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What's going on in the world of 'Broadcast' Technology?

The Digital Journey

Posted by whatcast on December 30, 2008

(or… How on earth did we get here, and where are we going now? …)

With the passing years and decades, sometimes it’s good to pause and take stock of how far we’ve come in the world of ‘broadcast technology’ since the introduction of digital electronics.  When I started out in this business, the video / audio signal chain was analogue throughout.  The early control devices that used boards full of TTL logic chips were starting to employ new-fangled microprocessors for applications such as videotape editing controllers.

At that time we (well, most of us) never dreamed that one day the controlling devices themselves (later obviously superseded by PCs and Macs) would one day be capable of actually processing ‘broadcast quality’ video and audio data internally.  Over time the analogue VTR formats were joined by digital ones, and the advent of the Serial Digital Interface was a major step forward in the interchange of digital media.

Then came video compression, making possible the eventual introduction of broadcast video servers; initially these were envisaged more or less as direct VTR replacements for specialist jobs such as playing out commercials and promos.  The interchange of programme material between these devices and the rest of the system was still done at the ‘baseband’ video / audio level, albeit via digital (SDI) connections.

In parallel with all this of course was the development of computer networks.  Once technologies such as Gigabit Ethernet and Fibre Channel became practical (for which read cost-effective), another major step on the ‘digital journey’ became possible.   This was the advent of ‘file based workflows’, whereby clips could be interchanged in their (normally compressed) digital format.  Now the idea of ingesting once and re-using the material both simultaneously and over a longer period of time (employing archive systems) became a reality.

And this is more or less where the ‘state of the art’ for broadcast technology lies today – we are able to build complex, network connected, systems for capture, storage, production and ‘playout’ of media files.  Except of course that all this while we’ve been concentrating on the production of one or two (or these days several) ‘on air’ signals that get fed into a terrestrial transmitter, MPEG multiplex for satellite uplink or cable head-end, and so on.   [As an aside, I’ve often thought that a broadcast facility is one of the most energy inefficient places on the planet – think of all those megawatts of power that get used up to generate a few 1 volt signals].  But what about the ‘brave new world’ of internet streaming, video on mobile devices, and other related areas that we’re informed are ‘the future of broadcasting’?  Well, in the current world economic climate it’s hard to forecast anything, but it seems to me that two points are clear:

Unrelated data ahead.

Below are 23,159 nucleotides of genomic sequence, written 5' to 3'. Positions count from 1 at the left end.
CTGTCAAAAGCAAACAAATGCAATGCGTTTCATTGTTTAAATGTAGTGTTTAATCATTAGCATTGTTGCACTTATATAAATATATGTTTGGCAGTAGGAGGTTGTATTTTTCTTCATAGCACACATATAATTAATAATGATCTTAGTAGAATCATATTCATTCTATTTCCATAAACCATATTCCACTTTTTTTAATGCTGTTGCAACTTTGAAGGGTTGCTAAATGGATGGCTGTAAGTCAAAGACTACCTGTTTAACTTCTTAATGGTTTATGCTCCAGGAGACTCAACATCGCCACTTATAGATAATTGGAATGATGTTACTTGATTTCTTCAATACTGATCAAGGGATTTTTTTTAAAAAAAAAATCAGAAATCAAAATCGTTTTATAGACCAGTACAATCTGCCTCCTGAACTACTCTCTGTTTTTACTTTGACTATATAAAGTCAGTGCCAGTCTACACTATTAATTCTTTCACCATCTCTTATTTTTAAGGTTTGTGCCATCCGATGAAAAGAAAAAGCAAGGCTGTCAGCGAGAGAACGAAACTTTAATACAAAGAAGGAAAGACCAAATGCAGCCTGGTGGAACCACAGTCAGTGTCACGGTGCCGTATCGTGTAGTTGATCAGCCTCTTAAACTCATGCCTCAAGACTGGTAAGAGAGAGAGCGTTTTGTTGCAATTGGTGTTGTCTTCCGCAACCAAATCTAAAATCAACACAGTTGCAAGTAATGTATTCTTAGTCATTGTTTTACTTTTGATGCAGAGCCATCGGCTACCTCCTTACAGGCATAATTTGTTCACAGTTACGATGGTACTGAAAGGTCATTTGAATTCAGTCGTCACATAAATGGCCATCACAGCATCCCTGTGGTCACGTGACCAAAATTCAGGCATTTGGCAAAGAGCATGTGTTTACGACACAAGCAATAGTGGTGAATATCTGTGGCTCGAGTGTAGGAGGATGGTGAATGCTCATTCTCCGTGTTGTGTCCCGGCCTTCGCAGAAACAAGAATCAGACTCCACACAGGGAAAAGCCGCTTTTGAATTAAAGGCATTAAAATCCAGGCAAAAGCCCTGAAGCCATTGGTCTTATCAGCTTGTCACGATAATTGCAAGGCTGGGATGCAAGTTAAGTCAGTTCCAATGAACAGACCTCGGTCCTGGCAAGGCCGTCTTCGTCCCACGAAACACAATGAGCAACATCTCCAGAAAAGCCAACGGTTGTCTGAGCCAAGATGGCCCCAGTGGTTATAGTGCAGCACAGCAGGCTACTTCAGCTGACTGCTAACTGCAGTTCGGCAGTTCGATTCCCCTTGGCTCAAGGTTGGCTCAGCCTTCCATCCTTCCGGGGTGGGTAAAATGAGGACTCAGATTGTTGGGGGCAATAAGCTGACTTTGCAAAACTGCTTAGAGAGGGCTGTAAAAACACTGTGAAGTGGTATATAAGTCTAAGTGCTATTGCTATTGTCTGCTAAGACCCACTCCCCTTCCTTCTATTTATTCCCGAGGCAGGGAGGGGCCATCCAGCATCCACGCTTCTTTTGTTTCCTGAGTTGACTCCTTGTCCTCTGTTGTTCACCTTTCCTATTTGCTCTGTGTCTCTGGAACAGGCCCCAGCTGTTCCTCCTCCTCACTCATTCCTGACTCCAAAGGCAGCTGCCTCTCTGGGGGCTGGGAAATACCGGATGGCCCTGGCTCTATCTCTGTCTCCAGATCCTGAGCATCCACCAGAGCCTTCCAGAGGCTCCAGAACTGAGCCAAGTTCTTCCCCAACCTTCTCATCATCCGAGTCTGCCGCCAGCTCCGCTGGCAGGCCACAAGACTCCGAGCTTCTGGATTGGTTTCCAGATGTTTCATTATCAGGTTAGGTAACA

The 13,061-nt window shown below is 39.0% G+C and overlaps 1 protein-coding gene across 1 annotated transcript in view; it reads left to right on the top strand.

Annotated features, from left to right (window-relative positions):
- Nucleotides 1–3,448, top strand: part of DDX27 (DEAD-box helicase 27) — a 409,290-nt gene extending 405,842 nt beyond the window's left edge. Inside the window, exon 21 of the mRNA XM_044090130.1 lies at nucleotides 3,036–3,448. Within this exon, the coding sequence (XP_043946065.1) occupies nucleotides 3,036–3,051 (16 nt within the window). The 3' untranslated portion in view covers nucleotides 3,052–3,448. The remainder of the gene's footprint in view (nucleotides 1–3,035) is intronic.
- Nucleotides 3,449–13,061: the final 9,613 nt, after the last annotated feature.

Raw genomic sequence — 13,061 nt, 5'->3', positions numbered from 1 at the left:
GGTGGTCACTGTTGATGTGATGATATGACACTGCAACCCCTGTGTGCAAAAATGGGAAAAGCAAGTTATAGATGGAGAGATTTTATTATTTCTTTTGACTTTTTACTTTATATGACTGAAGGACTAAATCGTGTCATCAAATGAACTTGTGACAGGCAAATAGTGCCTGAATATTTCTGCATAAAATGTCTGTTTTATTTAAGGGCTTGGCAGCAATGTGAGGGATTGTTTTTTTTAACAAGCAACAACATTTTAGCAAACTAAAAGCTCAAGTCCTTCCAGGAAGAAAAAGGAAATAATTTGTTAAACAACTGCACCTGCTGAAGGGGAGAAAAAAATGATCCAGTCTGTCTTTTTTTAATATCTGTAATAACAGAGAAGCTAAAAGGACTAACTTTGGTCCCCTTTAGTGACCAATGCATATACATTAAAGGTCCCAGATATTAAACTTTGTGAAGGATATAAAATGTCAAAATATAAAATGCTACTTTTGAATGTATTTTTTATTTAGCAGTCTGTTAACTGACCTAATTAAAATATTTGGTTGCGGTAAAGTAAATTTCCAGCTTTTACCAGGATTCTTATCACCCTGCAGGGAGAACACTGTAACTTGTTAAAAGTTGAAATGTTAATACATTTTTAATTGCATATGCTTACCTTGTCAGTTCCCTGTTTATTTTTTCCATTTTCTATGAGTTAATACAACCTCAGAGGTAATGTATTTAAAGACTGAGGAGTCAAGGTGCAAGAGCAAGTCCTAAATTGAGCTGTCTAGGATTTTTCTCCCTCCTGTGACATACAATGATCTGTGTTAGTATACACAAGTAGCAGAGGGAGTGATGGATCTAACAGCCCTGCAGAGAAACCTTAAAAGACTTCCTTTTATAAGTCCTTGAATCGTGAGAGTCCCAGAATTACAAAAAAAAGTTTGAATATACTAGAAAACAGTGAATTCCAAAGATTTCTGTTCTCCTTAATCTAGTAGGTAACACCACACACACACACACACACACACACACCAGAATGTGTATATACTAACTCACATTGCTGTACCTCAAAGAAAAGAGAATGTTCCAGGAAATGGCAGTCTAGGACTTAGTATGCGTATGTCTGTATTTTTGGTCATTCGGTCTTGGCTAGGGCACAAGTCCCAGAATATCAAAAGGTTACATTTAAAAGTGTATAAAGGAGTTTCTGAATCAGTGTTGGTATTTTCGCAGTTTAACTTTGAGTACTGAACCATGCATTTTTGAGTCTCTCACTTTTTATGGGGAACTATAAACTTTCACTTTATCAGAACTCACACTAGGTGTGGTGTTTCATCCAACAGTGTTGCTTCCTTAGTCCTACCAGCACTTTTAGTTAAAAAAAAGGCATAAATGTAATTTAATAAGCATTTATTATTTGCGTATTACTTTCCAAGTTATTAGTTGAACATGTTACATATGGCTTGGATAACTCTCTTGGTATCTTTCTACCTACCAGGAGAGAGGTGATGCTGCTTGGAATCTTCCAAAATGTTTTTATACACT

1. Predictions about the ‘death of traditional broadcasting’ are rather premature (or at least exaggerated).  Even the most optimistic surveys show that viewing of ‘TV programmes’ via non-traditional means is still a minority (but nonetheless important) pastime in the overall scheme of things.  Many predicted the end of cinema when television came along,  and the mantra of ‘tape is dead’ has been chanted for as long as I can remember.  But we have to consider both the inertia of established technologies and people’s viewing habits, and the fact that ‘old technologies’ continue to advance as well as newer ones.

2. None of the much discussed future ‘broadcast’ conduits and techniques would be possible without the digital evolution that has brought us to this point.   ‘Ingest once, use often’ is really practical at last because we now have the infrastructure to allow acquisition, production, storage and distribution of large amounts of high quality material.  Now we just have to figure out the mechanisms and revenue models to make these new outlets sustainable.

As we near the end of the first decade of the 21st century (now there’s a scary thought in itself),  it seems to me there has never been a more exciting time to be in the ‘broadcast industry’ (whatever that means nowadays).  Here’s to a challenging but interesting 2009!

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